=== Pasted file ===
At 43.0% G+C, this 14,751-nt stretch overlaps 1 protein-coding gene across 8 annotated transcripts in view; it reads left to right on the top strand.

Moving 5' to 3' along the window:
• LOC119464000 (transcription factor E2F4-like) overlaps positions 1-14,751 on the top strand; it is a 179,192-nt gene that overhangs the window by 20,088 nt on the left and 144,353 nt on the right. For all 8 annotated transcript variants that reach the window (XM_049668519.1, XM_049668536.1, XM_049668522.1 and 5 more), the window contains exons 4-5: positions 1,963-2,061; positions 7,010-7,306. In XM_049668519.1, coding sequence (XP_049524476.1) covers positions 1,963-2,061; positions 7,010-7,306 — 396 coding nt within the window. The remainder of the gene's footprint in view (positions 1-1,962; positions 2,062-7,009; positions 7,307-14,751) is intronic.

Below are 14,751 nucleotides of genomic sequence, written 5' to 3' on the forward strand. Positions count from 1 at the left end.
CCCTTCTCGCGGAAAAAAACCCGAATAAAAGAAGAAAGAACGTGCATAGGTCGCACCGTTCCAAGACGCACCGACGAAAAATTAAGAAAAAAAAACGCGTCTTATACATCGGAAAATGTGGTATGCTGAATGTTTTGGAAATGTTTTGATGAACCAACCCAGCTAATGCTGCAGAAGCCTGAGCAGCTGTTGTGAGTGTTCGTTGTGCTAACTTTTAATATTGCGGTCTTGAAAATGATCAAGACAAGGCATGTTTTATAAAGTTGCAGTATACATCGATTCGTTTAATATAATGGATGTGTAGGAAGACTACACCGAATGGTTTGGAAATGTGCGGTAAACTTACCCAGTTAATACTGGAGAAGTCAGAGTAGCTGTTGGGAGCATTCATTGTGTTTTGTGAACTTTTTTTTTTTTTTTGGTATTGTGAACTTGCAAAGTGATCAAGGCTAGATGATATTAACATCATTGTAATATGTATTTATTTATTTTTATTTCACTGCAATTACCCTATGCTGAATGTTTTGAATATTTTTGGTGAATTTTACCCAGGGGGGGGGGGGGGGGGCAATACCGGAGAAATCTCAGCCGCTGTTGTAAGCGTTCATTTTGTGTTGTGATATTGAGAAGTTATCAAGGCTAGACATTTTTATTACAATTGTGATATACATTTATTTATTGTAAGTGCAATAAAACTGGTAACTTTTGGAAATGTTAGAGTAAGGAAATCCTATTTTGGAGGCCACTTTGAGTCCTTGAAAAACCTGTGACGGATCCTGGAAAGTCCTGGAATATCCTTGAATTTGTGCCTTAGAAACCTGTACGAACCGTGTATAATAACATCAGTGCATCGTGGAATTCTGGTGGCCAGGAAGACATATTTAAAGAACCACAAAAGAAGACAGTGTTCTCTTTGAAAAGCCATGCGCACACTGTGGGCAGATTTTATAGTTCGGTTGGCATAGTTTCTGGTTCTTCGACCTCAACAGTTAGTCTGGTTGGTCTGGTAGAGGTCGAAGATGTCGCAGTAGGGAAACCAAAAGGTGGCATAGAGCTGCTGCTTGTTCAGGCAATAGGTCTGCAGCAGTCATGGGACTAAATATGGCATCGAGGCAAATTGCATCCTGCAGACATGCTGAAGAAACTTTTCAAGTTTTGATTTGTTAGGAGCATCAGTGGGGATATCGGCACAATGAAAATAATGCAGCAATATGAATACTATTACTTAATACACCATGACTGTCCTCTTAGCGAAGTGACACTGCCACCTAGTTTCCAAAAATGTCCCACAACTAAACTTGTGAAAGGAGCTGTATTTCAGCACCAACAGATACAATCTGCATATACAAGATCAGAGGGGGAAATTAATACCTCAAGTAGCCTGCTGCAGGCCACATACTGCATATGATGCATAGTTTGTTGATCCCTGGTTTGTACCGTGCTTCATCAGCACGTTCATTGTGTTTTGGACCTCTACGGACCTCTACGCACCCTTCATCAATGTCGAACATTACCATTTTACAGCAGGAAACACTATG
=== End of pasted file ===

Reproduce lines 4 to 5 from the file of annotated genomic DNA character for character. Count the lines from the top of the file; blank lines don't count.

Below are 14,751 nucleotides of genomic sequence, written 5' to 3' on the forward strand. Positions count from 1 at the left end.
CCCTTCTCGCGGAAAAAAACCCGAATAAAAGAAGAAAGAACGTGCATAGGTCGCACCGTTCCAAGACGCACCGACGAAAAATTAAGAAAAAAAAACGCGTCTTATACATCGGAAAATGTGGTATGCTGAATGTTTTGGAAATGTTTTGATGAACCAACCCAGCTAATGCTGCAGAAGCCTGAGCAGCTGTTGTGAGTGTTCGTTGTGCTAACTTTTAATATTGCGGTCTTGAAAATGATCAAGACAAGGCATGTTTTATAAAGTTGCAGTATACATCGATTCGTTTAATATAATGGATGTGTAGGAAGACTACACCGAATGGTTTGGAAATGTGCGGTAAACTTACCCAGTTAATACTGGAGAAGTCAGAGTAGCTGTTGGGAGCATTCATTGTGTTTTGTGAACTTTTTTTTTTTTTTTGGTATTGTGAACTTGCAAAGTGATCAAGGCTAGATGATATTAACATCATTGTAATATGTATTTATTTATTTTTATTTCACTGCAATTACCCTATGCTGAATGTTTTGAATATTTTTGGTGAATTTTACCCAGGGGGGGGGGGGGGGGGCAATACCGGAGAAATCTCAGCCGCTGTTGTAAGCGTTCATTTTGTGTTGTGATATTGAGAAGTTATCAAGGCTAGACATTTTTATTACAATTGTGATATACATTTATTTATTGTAAGTGCAATAAAACTGGTAACTTTTGGAAATGTTAGAGTAAGGAAATCCTATTTTGGAGGCCACTTTGAGTCCTTGAAAAACCTGTGACGGATCCTGGAAAGTCCTGGAATATCCTTGAATTTGTGCCTTAGAAACCTGTACGAACCGTGTATAATAACATCAGTGCATCGTGGAATTCTGGTGGCCAGGAAGACATATTTAAAGAACCACAAAAGAAGACAGTGTTCTCTTTGAAAAGCCATGCGCACACTGTGGGCAGATTTTATAGTTCGGTTGGCATAGTTTCTGGTTCTTCGACCTCAACAGTTAGTCTGGTTGGTCTGGTAGAGGTCGAAGATGTCGCAGTAGGGAAACCAAAAGGTGGCATAGAGCTGCTGCTTGTTCAGGCAATAGGTCTGCAGCAGTCATGGGACTAAATATGGCATCGAGGCAAATTGCATCCTGCAGACATGCTGAAGAAACTTTTCAAGTTTTGATTTGTTAGGAGCATCAGTGGGGATATCGGCACAATGAAAATAATGCAGCAATATGAATACTATTACTTAATACACCATGACTGTCCTCTTAGCGAAGTGACACTGCCACCTAGTTTCCAAAAATGTCCCACAACTAAACTTGTGAAAGGAGCTGTATTTCAGCACCAACAGATACAATCTGCATATACAAGATCAGAGGGGGAAATTAATACCTCAAGTAGCCTGCTGCAGGCCACATACTGCATATGATGCATAGTTTGTTGATCCCTGGTTTGTACCGTGCTTCATCAGCACGTTCATTGTGTTTTGGACCTCTACGGACCTCTACGCACCCTTCATCAATGTCGAACATTACCATTTTACAGCAGGAAACACTATG